Why Pulse Induction metal detectors work so well for gold detecting

22 Nov 2010
So as not to make this article enormous, if you see apparently strange new terms or acronyms, please consult our Terminology reference.
By now, I would imagine that many metal detector operators have come up against the problem of mineralised ground when looking for gold. This is ground that produces noise from a conventional detector. Many gold fields around the world contain mineralised ground to varying degrees. In Australia, the gold fields contain exceptional levels of mineralisation.
CW or VLF metal detectors such as a Eureka Gold or X-TERRA 705 are able to ground balance in this mineralised or hot ground but with some limitations. This ground balance works fine in so-called homogeneous ground, that is ground that shows very consistent mineralisation. In these grounds the detector can operate quietly and the operator hears relatively little ground noise.

A pulse induction machine however can deal more effectively with much more difficult, variable ground conditions. Unlike a CW machine that transmits and receives simultaneously, a Pulse Induction detector generates a periodic magnetic pulse that excites the ground. During transmission of a pulse, the sensitive receiver is turned off, then turned on a short time after the transmitter is turned off. This means that the very strong instantaneous response from the ground, to the changing magnetic field, is avoided as the receiver is turned off during this time. A target is then much more obvious amid the much smaller remanent magnetic response of the ground. Because of this a PI detector is not exposed to many of the ground issues that a CW detector attempts to deal with. In particular a PI detector can operate in more variable ground together with hot rocks etc.

R&D metal detecting
Even with this huge PI advantage in hot, variable ground, your GPX detector then makes use of some unique technologies including DVT and MPS to remove this remanent magnetic response whilst still maintaining maximum depth. The timings, or sequence of transmission and reception are created in such a way as to exploit the fundamental physics of the ground response and so cancel the majority of the remanent response. The ground balance process in the detector is then responsible for mopping up the last vestiges of ground noise, leaving a clean signal free of ground noise so that even small, deep targets can be clearly heard.


G'day Phil as always an excellent blog. It's interesting to see the detector I use through a technicians eyes, every time I turn on my Minelab I know there is more going behind the scenes than just what I'm hearing through the speaker/headphones. Your blog helps cement some of those concepts more firmly in my mind.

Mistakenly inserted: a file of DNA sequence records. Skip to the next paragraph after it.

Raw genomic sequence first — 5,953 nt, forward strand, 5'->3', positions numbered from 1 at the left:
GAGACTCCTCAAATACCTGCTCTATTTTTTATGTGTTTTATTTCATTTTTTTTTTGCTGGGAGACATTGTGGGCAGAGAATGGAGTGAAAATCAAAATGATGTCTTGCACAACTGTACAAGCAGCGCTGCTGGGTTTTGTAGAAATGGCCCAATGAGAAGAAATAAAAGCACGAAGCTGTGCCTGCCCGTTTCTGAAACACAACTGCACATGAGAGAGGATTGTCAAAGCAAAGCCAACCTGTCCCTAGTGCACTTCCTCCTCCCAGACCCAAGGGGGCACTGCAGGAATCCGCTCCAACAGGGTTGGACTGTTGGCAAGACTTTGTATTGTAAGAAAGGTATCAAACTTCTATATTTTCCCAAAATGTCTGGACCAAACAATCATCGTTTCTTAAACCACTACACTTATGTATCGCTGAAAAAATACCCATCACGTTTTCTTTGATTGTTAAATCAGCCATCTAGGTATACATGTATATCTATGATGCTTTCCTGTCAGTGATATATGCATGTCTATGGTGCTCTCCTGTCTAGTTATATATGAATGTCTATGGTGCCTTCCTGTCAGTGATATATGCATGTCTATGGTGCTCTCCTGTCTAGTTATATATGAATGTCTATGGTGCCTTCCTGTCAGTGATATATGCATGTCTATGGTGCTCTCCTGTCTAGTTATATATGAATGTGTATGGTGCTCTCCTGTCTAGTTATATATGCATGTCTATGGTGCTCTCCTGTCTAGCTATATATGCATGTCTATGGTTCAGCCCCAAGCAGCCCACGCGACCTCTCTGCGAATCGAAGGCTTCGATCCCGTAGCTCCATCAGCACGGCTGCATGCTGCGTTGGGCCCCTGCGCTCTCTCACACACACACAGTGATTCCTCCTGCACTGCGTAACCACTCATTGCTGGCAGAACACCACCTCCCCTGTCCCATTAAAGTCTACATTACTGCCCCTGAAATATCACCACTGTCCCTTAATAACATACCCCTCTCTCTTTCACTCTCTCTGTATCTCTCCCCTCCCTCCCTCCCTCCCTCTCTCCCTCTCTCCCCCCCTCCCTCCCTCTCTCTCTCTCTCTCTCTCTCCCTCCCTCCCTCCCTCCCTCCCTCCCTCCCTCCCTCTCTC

It is interesting your comments RE Homogenous ground types, I've revisited areas as you have described from the old XT 17000 days (one area only just recently with the GPX 5000) and was surprised by the amount of gold still missed by the VLF detectors!

Is there a reason for this or was the ground a lot noisier than I first thought?
Posted By: Jonathan Porter on November 23, 2010 07:04pm
I just gained access to 80 acres of land outside Fox Alaska that are covered w/ tailings piles from the old dredging days here in fox. Through research, I discovered that the old dredge screens were set @ 1" or larger! This means that any gold 1" or less went directly into the tailings piles!!! What is the best detector to purchase and scan these piles with? ( They are high Iron, quartz and heavier metals content.
I am in the process of attempting to lease all 80 acres from BLM here, as I anticipate having a blast, and maybe even finding some "Tossed Aside" gold due to the Fed. not being interested in 1" or smaller nuggets! L.O.L.
Any suggestions? DR.
Posted By: on January 23, 2011 03:10pm
Sorry for the delay in responding I did not know Phil was out on holiday. You have what sounds to be an excellent opportunity for finding some real lunkers, who knows that retirement nugget may be in those piles as well.
I would love to hunt those piles with the GPX 5000 and an 18inch DD coil. The reason being is that the 18in DD coil will offer you excellent depth and allow for some discrimination capabilities along with being able to handle the concentrated iron soils that are sometimes related to that type of hunting.

I have hunted piles in Alaska and other Western states and I have done quite well over the years. I have generally found that the piles offer great depth for a detector as many of them are pretty well devoid of soil from the washing. I have however found some piles that were extremely concentrated in black sands (iron soils) that have always presented a challenge to many detectors.
The GPX 5000 should walk right through the piles with no problems at all. Plus having a little discrimination is very useful in these piles as there always seems to be relics, ok trash from the past like blade shavings belt parts and blade teeth. Not to mention the occasional tin can tossed in.

I would never advocate the complete and total use of discrimination but it does come in very handy in a way to check a dig sometimes before opening it up into a creator.
Starting settings for the GPX 5000 in this type of hunting;
Set the detector in the Sharp timing moving to Sensitive Extra only if the ground minerals prove to be to challenging, set threshold, auto tune, and ground balance. Match the gain to the ground, set your tone to your optimal hearing point, set discrimination level and go hunt. That all takes about a minute and a half then send us pictures of the massive nuggets you find.
Best regards,

Posted By: Kevin Hoagland on January 28, 2011 07:21am
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